This fall, the primate of the Anglican Church of Canada will visit the Anglican Church in Japan for the first time, continuing a historic relationship that began with arrival in 1888 of the first Canadian Anglican missionary in Nagoya.
At the invitation of Bishop Peter Ichiro Shibusawa of the diocese of Chubu, Archbishop Fred Hiltz will attend the 100th anniversary of the Chubu diocese, located in central Japan. The diocese was established by the Canadian Anglican Missionary Society in 1911.
During the Oct. 1 to 9 visit, Hiltz will meet with Archbishop Nathaniel Makoto Uematsu, the primate of Japan, and learn more about the Nippon Sei Ko Kai (NSKK or the Anglican/Episcopal Church in Japan), its ministries, and the important ties that bind Japanese and Canadian Anglicans.
Established in 1859, the NSKK became an official province of the Anglican Communion in 1930, and is the third largest denomination in Japan, where Christians are a minority and Buddhism and Shintoism are the major religions. The Japanese Anglican population of 57,000 is spread out across 315 parishes in 11 dioceses.
“There are wonderful historic connections between Canada and Japan,” said Hiltz, adding that, “Canadians played a significant part in the development of the Christian church in Japan. My hope for the visit is to listen, learn and share with the people of Japan our partnership in the gospel that we share.”
Hiltz noted that 50 years ago, in 1962, then Canadian primate Archbishop Howard Clark embarked on a similar visit by attending the diocese’s 50th anniversary celebration as part of a three-week visit to Japan. And there are many other connections between the two countries.
The first missionary sent by the Missionary Society of the Anglican Church of Canada was the Rev. John Cooper Robinson, from Wycliffe College in Toronto, who arrived in 1888 and worked in the Aichi and Gifu areas.
In addition, the first bishop of the diocese of Chubu was Canadian. The Most Rev. Heber James Hamilton travelled as a missionary to Japan in 1892, and became diocesan bishop in 1912. Hamilton’s episcopacy was “an especially golden age for activities of the Mission Society,” according to a briefing paper provided by the diocese.
Under Hamilton’s leadership the Mission Society founded a school for the blind in the city of Gifu, and in 1932, a tuberculosis sanatorium (now the New Life General Hospital) in the town of Obuse. Hiltz is scheduled to visit both institutions, and at the New Life Hospital chapel, he will take part in the 80th anniversary service.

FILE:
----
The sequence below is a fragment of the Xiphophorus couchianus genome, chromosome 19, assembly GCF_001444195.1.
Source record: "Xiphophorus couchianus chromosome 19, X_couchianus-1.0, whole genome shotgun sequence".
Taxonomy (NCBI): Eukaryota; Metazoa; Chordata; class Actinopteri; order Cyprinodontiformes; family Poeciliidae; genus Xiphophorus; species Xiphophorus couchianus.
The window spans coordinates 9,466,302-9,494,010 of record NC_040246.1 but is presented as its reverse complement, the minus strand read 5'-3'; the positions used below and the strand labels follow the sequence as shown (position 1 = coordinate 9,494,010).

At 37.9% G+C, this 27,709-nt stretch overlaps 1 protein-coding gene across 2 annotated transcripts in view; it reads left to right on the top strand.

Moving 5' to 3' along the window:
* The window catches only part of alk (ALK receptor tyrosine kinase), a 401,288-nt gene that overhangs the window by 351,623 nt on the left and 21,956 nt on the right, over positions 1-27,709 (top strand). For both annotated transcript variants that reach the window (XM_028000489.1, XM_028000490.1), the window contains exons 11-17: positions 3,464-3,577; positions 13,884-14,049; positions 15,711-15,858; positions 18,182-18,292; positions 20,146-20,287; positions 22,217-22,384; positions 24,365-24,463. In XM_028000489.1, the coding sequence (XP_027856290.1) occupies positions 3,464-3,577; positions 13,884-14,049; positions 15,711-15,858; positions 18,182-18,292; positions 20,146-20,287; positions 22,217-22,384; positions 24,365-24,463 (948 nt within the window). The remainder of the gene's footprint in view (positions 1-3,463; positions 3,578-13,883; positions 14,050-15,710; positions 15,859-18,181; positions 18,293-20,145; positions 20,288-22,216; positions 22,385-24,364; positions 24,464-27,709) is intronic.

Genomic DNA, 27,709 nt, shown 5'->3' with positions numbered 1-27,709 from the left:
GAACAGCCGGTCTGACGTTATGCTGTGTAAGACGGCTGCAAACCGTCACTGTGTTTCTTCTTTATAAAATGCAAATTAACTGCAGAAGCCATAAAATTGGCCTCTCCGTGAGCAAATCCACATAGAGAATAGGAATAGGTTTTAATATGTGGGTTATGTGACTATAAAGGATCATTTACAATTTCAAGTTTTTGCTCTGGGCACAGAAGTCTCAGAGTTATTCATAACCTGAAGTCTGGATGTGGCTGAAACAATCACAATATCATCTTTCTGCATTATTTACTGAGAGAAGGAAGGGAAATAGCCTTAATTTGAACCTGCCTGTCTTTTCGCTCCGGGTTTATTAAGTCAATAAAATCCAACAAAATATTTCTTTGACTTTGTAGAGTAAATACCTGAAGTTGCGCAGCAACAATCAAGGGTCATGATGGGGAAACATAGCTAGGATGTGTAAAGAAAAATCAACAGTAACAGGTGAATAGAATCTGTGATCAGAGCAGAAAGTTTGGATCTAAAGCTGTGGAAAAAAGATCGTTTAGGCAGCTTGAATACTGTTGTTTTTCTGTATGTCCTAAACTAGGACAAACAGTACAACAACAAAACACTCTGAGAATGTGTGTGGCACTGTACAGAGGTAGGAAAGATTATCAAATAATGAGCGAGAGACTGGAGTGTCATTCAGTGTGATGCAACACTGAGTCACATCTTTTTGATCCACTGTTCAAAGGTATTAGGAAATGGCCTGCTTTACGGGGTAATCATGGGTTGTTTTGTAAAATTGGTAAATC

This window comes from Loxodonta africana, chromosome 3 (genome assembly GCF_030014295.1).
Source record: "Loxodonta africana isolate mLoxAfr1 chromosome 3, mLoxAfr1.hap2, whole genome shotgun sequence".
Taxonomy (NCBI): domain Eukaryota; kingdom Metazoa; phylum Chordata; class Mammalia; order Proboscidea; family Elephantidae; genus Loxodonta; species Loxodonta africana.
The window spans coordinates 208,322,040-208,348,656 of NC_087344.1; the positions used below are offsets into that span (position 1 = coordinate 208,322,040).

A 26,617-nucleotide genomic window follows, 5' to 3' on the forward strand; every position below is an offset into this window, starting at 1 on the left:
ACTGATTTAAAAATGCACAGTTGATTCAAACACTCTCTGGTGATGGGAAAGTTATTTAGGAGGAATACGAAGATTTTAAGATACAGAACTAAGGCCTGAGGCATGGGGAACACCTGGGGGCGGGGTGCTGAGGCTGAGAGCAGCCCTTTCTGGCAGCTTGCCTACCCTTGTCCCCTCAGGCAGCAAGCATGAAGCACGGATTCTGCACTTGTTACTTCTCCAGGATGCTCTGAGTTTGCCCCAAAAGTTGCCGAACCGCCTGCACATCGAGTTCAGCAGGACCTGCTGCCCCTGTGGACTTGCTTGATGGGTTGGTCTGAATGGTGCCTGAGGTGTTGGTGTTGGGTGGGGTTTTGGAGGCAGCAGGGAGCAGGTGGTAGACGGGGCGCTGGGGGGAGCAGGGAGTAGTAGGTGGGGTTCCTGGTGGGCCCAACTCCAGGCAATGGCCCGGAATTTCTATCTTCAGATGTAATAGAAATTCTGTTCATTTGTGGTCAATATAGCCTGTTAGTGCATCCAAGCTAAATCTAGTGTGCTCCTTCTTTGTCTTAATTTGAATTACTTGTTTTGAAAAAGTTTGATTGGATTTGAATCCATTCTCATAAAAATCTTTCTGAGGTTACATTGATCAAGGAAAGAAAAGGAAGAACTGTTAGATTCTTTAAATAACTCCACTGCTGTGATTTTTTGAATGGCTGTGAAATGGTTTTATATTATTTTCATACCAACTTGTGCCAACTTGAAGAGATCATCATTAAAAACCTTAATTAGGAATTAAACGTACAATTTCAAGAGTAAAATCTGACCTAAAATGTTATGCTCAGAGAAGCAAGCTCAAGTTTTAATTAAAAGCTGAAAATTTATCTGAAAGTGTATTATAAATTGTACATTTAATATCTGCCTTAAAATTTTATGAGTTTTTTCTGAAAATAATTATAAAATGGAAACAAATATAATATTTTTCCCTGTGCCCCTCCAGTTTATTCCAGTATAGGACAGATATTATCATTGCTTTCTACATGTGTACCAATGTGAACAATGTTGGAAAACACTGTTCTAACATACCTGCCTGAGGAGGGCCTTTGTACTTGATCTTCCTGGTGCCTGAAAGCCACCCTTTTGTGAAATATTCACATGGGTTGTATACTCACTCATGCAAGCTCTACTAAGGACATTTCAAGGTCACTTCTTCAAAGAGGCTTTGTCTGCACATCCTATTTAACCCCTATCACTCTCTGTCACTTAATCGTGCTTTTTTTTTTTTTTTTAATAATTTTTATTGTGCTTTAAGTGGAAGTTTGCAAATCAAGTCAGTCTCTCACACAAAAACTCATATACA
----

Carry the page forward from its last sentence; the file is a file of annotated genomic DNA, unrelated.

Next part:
Hiltz’ nine-day journey, however, begins with a trip to Sendai, where he will spend a day moving through the area ravaged by the 2011 earthquake and tsunami. More than 10,000 people were killed and hundreds of thousands displaced by the disaster that hit northeastern Japan.
From there, Hiltz will travel to Karuizawa, a district in Nagano, to visit the Shaw Memorial Chapel and say prayers at the graves of some Canadian missionaries who built summer houses there more than a century ago. While in Nagano, Hiltz will visit the church founded by the Canadian missionary, Rev. John Gage Waller, who arrived in Japan in 1890 and built a missionary base in the Shinyetsu region. Waller, who was the second Canadian Anglican missionary to arrive in Japan, left in 1940.
Hiltz will also travel to Nagoya, where he will attend a service at St. Matthew’s Anglican Cathedral, which was built in part with a bequest made to the Canadian church’s Missionary Society by a Canadian Anglican, Ethel B. Langton.
The Women’s Auxiliary of the Church of England in Canada (as the Anglican Church of Canada was known) sent many Anglican women as missionaries, according to A. Hamish Ion in his book, The Cross and the Rising Sun. The first Canadian Anglican woman missionary, J. Smith, arrived in 1890.
While in Nagoya, Hiltz will visit St. Mary’s College for kindergarten teachers, founded by Canadian missionary, Mrs. Margaret Young, and the Nagoya Youth Centre, founded in the 1950s by Canadian missionaries. Young started the college to train kindergarten teachers in 1898; today, it has about 450 students.
A visit is also being planned to the Kani Mission for Filipino Migrant workers and the Gifu Associa Center for the visually impaired, which was founded in 1894 by Canadian missionary, A.F. Chappell.